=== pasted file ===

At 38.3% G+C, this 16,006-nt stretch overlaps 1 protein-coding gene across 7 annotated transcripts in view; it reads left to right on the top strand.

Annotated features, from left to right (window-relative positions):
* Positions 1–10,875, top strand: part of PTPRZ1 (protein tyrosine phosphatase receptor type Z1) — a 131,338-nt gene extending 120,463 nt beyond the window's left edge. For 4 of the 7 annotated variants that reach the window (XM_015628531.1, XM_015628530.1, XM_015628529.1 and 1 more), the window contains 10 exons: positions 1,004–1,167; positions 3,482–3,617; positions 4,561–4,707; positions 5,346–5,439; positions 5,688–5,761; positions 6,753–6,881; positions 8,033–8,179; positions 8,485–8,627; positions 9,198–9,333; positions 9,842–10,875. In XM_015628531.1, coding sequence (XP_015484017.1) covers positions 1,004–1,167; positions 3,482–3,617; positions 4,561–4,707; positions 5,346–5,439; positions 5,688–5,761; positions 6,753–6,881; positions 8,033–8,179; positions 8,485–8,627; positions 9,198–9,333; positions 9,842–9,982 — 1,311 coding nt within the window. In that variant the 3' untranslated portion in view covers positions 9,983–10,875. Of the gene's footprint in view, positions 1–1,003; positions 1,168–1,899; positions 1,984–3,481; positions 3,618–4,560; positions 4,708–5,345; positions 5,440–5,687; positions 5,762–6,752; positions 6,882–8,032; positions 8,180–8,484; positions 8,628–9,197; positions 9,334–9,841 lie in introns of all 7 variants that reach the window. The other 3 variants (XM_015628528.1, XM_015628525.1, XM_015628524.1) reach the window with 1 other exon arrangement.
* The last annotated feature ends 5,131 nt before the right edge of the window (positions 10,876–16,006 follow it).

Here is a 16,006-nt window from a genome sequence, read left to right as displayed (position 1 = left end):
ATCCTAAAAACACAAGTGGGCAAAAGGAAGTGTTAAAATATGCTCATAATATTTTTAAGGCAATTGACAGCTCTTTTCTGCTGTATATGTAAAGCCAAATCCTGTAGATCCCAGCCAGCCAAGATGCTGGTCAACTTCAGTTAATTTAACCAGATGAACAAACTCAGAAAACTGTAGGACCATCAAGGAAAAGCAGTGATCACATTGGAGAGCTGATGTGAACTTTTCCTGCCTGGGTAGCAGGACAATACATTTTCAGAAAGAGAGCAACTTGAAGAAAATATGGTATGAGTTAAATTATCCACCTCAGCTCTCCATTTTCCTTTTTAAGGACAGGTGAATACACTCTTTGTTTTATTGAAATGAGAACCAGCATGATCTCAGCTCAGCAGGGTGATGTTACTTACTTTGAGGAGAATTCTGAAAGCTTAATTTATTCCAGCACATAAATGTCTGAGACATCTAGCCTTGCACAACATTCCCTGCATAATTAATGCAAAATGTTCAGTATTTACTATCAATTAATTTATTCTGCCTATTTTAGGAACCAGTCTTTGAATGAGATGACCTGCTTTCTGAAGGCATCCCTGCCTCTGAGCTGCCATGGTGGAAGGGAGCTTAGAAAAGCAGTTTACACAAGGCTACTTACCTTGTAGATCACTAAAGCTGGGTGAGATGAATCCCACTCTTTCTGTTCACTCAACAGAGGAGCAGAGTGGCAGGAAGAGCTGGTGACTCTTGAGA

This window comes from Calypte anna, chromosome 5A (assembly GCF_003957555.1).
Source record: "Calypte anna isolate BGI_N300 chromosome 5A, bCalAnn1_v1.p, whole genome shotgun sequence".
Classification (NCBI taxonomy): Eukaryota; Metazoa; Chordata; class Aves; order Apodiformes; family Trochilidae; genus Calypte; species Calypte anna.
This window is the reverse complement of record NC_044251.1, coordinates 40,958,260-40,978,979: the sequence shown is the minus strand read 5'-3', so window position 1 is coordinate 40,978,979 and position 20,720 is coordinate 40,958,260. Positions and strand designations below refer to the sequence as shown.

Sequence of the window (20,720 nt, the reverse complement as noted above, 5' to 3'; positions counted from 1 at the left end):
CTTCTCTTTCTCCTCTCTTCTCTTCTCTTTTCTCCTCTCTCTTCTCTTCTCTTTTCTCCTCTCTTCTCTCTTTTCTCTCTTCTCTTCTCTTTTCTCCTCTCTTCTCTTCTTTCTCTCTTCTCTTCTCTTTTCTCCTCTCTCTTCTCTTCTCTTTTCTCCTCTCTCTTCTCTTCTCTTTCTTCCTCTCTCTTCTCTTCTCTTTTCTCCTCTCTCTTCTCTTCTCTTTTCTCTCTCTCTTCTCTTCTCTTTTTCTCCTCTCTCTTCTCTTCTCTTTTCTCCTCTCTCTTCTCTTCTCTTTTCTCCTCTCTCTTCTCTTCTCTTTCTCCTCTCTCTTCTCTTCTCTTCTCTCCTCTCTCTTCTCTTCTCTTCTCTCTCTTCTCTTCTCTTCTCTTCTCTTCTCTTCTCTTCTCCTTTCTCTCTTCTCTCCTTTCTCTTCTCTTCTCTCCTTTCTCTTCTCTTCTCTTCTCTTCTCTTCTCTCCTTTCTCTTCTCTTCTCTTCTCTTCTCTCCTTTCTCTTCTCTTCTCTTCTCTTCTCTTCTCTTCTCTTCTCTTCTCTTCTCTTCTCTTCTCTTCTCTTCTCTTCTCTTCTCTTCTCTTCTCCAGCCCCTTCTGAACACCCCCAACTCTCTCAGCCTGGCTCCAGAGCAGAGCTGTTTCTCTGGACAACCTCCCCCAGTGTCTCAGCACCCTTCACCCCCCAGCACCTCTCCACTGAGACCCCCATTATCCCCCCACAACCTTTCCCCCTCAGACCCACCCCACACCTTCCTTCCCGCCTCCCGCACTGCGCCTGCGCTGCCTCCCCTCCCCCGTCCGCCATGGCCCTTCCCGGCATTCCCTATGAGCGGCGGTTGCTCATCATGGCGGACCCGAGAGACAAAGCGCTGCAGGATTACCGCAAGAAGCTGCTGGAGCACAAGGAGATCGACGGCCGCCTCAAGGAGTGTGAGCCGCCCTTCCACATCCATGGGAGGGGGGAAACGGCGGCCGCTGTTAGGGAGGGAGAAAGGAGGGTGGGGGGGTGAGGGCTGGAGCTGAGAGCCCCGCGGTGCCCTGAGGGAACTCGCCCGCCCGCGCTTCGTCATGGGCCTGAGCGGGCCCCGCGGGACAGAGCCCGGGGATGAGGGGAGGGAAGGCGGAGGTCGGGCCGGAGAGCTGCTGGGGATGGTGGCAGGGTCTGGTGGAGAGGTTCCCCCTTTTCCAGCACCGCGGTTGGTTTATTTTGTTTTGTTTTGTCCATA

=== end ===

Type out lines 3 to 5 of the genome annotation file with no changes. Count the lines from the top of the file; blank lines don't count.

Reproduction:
* Positions 1–10,875, top strand: part of PTPRZ1 (protein tyrosine phosphatase receptor type Z1) — a 131,338-nt gene extending 120,463 nt beyond the window's left edge. For 4 of the 7 annotated variants that reach the window (XM_015628531.1, XM_015628530.1, XM_015628529.1 and 1 more), the window contains 10 exons: positions 1,004–1,167; positions 3,482–3,617; positions 4,561–4,707; positions 5,346–5,439; positions 5,688–5,761; positions 6,753–6,881; positions 8,033–8,179; positions 8,485–8,627; positions 9,198–9,333; positions 9,842–10,875. In XM_015628531.1, coding sequence (XP_015484017.1) covers positions 1,004–1,167; positions 3,482–3,617; positions 4,561–4,707; positions 5,346–5,439; positions 5,688–5,761; positions 6,753–6,881; positions 8,033–8,179; positions 8,485–8,627; positions 9,198–9,333; positions 9,842–9,982 — 1,311 coding nt within the window. In that variant the 3' untranslated portion in view covers positions 9,983–10,875. Of the gene's footprint in view, positions 1–1,003; positions 1,168–1,899; positions 1,984–3,481; positions 3,618–4,560; positions 4,708–5,345; positions 5,440–5,687; positions 5,762–6,752; positions 6,882–8,032; positions 8,180–8,484; positions 8,628–9,197; positions 9,334–9,841 lie in introns of all 7 variants that reach the window. The other 3 variants (XM_015628528.1, XM_015628525.1, XM_015628524.1) reach the window with 1 other exon arrangement.
* The last annotated feature ends 5,131 nt before the right edge of the window (positions 10,876–16,006 follow it).

Here is a 16,006-nt window from a genome sequence, read left to right as displayed (position 1 = left end):